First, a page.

If you’re looking for a great story, look for a good idea executed well. If you only consider brilliant, unique ideas you’ve never seen before, you’ll miss out on a lot of the best fiction.
Great ideas are nice, but they’re only the beginning, and a great idea alone is frankly worthless. It’s potential, but until it’s made into reality – until it’s executed upon – it’s not worth a dime. What a great idea really is is a multiplier.
A brilliant idea executed brilliantly will go farther than anything else, this is true, and so stories based upon brilliant ideas are certainly worth looking into; but a good idea executed brilliantly will be better than 95% of what is on the market, easily. The trick becomes not to find unique and utterly fascinating ideas, but those stories which have the potential to be interesting if they’re done well. Then you can find out.
Take the recent Shingeki no Kyojin anime. I find the idea behind Shingeki to be utterly brilliant – the titans tap into something primal within us, and then they twist it – but the execution was only good. That still makes for a great story, and a profitable one at that, but compare this to a series like Steins;Gate and you begin to see what I mean. The idea behind Steins;Gate is solid, if a bit weird at first blush, but they took it and executed it to the hilt, giving us a far more powerful and evocative story than Shingeki was able to offer.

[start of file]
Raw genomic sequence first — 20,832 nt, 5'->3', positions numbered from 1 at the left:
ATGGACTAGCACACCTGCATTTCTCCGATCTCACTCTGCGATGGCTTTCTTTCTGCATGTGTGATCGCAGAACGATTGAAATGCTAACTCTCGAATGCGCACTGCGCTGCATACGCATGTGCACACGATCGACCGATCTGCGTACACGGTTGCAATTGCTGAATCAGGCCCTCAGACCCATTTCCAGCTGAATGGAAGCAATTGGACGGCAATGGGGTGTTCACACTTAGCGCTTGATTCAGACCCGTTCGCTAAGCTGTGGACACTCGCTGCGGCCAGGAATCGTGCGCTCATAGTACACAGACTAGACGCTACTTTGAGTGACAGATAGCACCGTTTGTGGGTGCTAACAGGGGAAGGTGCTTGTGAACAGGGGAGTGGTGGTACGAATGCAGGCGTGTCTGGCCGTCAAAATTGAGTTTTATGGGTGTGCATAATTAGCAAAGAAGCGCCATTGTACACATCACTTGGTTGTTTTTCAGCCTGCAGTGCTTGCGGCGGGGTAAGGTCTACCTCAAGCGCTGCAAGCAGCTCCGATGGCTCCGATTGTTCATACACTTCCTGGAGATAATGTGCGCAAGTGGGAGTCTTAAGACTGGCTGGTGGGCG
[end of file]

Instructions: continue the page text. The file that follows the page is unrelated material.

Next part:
Not convinced? Take Hataraku Maou-sama, a story whose central premise could easily be categorized as “so-so”; but once again it was executed masterfully, and in my book was a far better story than Shingeki.
I admit to bias here; my own forthcoming book does not possess an utterly unique premise, but I intend to ensure that it’s executed upon well. Yet I wrote the story I did because I believed this all along, and because it’s a story I deeply wanted to tell all of you. That’s worth a thousand brilliant ideas left unrealized if you ask me.